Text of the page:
Abstract: In 1863, the Metropolitan Railway of what came to be known as the London Underground successfully opened as the world’s first subway. Its high ridership spawned interest in additional links. Entrepreneurs secured funding and then proposed new lines to Parliament for approval, though only a portion were actually approved. While putative rail barons may have conducted some economic analysis, the final decision lay with Parliament, which did not have available modern transportation economic or geographic analysis tools. How good were the decisions that Parliament made in approving Underground Lines? This paper explores the role accessibility played on the decision to approve or reject proposed early London Tube Schemes. It finds that maximizing accessibility to population (highly correlated with revenue and ridership) largely explains Parliamentary approvals and rejections.
Keywords: Accessibility, Network Growth, Subways, Public Transport, Travel Behavior, Networks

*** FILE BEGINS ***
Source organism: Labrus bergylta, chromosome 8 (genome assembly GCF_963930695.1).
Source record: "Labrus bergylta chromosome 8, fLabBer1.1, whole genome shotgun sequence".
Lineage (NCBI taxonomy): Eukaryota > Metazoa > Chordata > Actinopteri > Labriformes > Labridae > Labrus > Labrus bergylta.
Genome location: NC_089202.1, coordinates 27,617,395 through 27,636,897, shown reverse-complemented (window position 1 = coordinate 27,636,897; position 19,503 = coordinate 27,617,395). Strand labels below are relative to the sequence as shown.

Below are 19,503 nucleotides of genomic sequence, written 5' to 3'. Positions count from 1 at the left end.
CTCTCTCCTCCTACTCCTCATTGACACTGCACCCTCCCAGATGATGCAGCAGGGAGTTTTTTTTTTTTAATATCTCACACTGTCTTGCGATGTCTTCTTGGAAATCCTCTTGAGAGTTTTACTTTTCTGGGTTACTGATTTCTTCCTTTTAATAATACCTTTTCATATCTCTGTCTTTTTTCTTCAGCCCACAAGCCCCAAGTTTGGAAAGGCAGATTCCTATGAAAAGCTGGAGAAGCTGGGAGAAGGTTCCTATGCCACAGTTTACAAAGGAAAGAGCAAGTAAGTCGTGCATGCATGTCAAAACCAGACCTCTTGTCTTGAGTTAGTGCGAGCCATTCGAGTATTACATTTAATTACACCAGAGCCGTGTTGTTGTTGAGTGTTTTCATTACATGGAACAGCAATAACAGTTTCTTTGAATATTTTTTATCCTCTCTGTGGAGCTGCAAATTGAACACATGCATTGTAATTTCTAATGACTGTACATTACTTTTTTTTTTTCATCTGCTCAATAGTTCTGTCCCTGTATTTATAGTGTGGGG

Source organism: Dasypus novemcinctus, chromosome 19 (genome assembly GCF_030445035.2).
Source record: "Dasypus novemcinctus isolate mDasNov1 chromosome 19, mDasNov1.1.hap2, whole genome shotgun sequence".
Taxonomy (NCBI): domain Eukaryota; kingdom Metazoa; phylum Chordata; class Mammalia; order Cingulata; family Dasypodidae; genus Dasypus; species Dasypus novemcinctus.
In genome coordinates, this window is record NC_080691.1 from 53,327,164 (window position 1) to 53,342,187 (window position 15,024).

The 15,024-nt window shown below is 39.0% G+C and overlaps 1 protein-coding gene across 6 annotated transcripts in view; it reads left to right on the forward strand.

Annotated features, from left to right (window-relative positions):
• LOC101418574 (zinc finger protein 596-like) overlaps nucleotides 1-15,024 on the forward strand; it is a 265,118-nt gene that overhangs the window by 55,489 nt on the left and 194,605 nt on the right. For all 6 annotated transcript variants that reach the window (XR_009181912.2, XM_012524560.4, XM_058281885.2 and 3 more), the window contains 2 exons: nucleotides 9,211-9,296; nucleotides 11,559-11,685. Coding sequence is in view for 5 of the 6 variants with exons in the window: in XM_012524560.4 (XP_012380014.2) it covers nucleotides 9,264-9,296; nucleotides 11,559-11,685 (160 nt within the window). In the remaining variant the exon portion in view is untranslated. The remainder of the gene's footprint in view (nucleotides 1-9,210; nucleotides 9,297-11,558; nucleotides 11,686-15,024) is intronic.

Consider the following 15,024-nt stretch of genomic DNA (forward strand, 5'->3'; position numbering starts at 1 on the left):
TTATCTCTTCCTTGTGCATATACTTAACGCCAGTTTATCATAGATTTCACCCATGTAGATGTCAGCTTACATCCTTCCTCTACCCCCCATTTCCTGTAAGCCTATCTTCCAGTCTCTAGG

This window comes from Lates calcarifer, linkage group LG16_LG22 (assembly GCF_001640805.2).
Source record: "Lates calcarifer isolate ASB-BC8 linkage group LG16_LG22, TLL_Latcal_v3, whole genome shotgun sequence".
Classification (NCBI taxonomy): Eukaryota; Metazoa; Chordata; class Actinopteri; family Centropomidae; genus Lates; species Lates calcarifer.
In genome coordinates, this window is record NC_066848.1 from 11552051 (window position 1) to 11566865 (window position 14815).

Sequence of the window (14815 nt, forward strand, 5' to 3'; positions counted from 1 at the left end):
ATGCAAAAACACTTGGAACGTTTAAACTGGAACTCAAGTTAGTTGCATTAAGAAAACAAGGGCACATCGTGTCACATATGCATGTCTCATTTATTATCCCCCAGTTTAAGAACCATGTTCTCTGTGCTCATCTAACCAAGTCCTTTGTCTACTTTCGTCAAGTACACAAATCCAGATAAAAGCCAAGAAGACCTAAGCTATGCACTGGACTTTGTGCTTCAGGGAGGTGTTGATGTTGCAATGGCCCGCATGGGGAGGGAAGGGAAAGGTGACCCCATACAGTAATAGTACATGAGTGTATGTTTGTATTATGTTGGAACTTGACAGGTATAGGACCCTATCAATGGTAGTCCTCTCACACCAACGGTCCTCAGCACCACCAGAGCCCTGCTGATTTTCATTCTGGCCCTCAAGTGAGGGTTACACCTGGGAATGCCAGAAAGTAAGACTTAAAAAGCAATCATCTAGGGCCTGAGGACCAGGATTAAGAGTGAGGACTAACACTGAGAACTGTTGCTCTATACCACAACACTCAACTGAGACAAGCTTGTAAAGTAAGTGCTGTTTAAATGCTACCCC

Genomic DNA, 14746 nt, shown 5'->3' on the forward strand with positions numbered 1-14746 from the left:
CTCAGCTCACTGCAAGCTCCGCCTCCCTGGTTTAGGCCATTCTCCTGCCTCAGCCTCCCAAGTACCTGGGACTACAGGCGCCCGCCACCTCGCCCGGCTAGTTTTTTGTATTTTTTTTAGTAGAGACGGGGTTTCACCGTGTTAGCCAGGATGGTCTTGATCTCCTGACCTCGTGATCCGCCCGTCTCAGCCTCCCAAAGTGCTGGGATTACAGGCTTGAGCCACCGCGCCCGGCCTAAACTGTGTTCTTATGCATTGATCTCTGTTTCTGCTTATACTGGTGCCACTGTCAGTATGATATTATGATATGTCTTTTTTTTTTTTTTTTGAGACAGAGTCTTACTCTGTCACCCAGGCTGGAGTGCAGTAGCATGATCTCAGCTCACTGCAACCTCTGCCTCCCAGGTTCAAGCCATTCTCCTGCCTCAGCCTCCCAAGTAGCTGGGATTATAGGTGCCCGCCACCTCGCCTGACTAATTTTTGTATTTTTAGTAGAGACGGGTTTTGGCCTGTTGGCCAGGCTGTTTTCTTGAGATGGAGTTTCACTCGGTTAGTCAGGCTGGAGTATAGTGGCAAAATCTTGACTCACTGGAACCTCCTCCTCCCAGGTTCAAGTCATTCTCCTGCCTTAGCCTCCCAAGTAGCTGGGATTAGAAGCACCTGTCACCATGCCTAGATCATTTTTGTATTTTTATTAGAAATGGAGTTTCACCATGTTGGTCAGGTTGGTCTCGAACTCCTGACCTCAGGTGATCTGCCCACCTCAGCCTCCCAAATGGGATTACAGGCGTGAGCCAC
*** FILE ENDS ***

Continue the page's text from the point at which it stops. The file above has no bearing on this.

This paper discusses the development of a national public transit accessibility evaluation framework, focusing on lessons learned, data source evaluation and selection, calculation methodology, and examples of accessibility evaluation results. In both practice and in research, accessibility evaluation remains experimental and methodologically fragmented. This heightens the “first mover” risk for agencies seeking to implement accessibility-based planning practices, as they must select a method which might produce results that can only be interpreted locally. Development of a common baseline accessibility metric could advance the use of accessibility- based planning. The accessibility evaluation framework described here builds on methods developed in earlier project, extended for use on a national scale and at the Census block level. Application on a national scale involves assembling and processing a comprehensive national database of public transit network topology and travel times. This database incorporates the significant computational advancement of calculating accessibility continuously for every minute within a departure time window of interest. Values for contiguous departure time spans can then be averaged or analyzed for variance over time. This significantly increases computational complexity, but provides a very robust representation of the interaction between transit service frequency and accessibility at multiple departure times.